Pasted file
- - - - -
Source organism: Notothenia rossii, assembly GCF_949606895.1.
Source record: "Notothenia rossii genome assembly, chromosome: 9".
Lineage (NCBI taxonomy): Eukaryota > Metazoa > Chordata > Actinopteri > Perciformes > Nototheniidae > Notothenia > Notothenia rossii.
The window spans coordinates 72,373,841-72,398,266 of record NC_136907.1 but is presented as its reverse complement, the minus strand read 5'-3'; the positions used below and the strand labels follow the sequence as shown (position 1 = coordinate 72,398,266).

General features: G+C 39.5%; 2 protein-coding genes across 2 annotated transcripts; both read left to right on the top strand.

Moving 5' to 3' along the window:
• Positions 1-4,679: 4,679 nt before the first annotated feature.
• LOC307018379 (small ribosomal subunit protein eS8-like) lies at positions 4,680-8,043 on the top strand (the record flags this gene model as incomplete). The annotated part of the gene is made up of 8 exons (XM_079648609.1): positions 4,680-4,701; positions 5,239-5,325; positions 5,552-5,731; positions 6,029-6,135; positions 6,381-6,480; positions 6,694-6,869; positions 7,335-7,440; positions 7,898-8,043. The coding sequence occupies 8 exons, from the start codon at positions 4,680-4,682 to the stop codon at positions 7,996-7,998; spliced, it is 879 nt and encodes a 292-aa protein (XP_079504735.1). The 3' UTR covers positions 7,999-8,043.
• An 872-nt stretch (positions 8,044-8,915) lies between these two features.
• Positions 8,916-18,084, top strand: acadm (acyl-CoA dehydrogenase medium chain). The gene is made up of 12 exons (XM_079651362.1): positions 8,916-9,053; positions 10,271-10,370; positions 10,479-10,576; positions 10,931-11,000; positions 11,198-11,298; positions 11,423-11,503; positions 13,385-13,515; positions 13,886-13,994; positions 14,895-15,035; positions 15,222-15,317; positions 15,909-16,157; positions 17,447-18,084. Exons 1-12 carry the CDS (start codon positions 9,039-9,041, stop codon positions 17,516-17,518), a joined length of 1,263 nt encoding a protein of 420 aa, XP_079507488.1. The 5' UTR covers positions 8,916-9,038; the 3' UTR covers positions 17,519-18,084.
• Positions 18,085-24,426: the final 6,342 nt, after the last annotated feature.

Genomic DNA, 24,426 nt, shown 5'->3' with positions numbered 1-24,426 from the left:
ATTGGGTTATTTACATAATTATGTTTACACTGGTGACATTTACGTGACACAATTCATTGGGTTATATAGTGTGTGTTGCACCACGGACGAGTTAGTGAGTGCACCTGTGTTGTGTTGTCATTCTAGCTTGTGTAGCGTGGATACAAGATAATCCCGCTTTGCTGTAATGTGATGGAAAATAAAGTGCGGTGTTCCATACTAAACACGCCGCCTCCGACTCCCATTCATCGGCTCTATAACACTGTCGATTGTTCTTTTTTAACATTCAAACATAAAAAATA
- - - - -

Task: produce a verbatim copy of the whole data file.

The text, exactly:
Source organism: Notothenia rossii, assembly GCF_949606895.1.
Source record: "Notothenia rossii genome assembly, chromosome: 9".
Lineage (NCBI taxonomy): Eukaryota > Metazoa > Chordata > Actinopteri > Perciformes > Nototheniidae > Notothenia > Notothenia rossii.
The window spans coordinates 72,373,841-72,398,266 of record NC_136907.1 but is presented as its reverse complement, the minus strand read 5'-3'; the positions used below and the strand labels follow the sequence as shown (position 1 = coordinate 72,398,266).

General features: G+C 39.5%; 2 protein-coding genes across 2 annotated transcripts; both read left to right on the top strand.

Moving 5' to 3' along the window:
• Positions 1-4,679: 4,679 nt before the first annotated feature.
• LOC307018379 (small ribosomal subunit protein eS8-like) lies at positions 4,680-8,043 on the top strand (the record flags this gene model as incomplete). The annotated part of the gene is made up of 8 exons (XM_079648609.1): positions 4,680-4,701; positions 5,239-5,325; positions 5,552-5,731; positions 6,029-6,135; positions 6,381-6,480; positions 6,694-6,869; positions 7,335-7,440; positions 7,898-8,043. The coding sequence occupies 8 exons, from the start codon at positions 4,680-4,682 to the stop codon at positions 7,996-7,998; spliced, it is 879 nt and encodes a 292-aa protein (XP_079504735.1). The 3' UTR covers positions 7,999-8,043.
• An 872-nt stretch (positions 8,044-8,915) lies between these two features.
• Positions 8,916-18,084, top strand: acadm (acyl-CoA dehydrogenase medium chain). The gene is made up of 12 exons (XM_079651362.1): positions 8,916-9,053; positions 10,271-10,370; positions 10,479-10,576; positions 10,931-11,000; positions 11,198-11,298; positions 11,423-11,503; positions 13,385-13,515; positions 13,886-13,994; positions 14,895-15,035; positions 15,222-15,317; positions 15,909-16,157; positions 17,447-18,084. Exons 1-12 carry the CDS (start codon positions 9,039-9,041, stop codon positions 17,516-17,518), a joined length of 1,263 nt encoding a protein of 420 aa, XP_079507488.1. The 5' UTR covers positions 8,916-9,038; the 3' UTR covers positions 17,519-18,084.
• Positions 18,085-24,426: the final 6,342 nt, after the last annotated feature.

Genomic DNA, 24,426 nt, shown 5'->3' with positions numbered 1-24,426 from the left:
ATTGGGTTATTTACATAATTATGTTTACACTGGTGACATTTACGTGACACAATTCATTGGGTTATATAGTGTGTGTTGCACCACGGACGAGTTAGTGAGTGCACCTGTGTTGTGTTGTCATTCTAGCTTGTGTAGCGTGGATACAAGATAATCCCGCTTTGCTGTAATGTGATGGAAAATAAAGTGCGGTGTTCCATACTAAACACGCCGCCTCCGACTCCCATTCATCGGCTCTATAACACTGTCGATTGTTCTTTTTTAACATTCAAACATAAAAAATA